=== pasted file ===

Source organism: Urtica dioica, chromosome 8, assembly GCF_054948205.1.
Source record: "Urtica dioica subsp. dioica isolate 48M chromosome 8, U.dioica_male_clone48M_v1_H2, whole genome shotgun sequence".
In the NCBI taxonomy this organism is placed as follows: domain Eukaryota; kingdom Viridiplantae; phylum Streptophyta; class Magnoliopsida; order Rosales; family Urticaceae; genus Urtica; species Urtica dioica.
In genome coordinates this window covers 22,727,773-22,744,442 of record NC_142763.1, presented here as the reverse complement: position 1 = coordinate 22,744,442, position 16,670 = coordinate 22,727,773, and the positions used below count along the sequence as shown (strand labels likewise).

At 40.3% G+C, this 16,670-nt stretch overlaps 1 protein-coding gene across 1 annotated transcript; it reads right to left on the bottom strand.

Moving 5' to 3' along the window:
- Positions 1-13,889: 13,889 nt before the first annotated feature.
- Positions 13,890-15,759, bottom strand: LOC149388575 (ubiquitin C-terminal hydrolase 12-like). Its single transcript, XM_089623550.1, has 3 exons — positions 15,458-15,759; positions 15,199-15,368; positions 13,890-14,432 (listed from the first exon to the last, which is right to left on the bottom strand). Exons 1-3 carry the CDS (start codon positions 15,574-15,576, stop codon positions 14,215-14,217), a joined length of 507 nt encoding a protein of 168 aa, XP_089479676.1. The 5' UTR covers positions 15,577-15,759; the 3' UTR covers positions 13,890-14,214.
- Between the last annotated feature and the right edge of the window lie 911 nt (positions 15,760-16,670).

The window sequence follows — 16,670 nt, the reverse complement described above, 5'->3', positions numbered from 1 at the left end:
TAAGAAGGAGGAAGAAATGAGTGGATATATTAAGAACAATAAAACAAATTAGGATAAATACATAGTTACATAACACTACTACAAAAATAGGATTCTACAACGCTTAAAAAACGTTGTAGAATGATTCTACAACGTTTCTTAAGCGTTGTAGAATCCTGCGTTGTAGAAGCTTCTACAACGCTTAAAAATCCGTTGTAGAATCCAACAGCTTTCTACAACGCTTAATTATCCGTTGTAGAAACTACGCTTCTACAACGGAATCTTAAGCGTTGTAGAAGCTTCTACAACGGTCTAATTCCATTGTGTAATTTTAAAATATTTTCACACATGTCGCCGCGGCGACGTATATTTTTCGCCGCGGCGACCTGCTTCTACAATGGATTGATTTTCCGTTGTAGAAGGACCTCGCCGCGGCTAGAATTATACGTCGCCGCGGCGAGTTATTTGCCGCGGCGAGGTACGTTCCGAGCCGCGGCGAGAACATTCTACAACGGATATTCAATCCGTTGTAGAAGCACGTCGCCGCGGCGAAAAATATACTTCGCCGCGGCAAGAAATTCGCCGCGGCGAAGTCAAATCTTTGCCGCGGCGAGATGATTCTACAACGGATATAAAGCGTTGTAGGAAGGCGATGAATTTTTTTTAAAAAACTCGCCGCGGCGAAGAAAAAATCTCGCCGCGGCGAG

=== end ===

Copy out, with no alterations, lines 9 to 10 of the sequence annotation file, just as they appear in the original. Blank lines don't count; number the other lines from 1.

- Between the last annotated feature and the right edge of the window lie 911 nt (positions 15,760-16,670).

The window sequence follows — 16,670 nt, the reverse complement described above, 5'->3', positions numbered from 1 at the left end: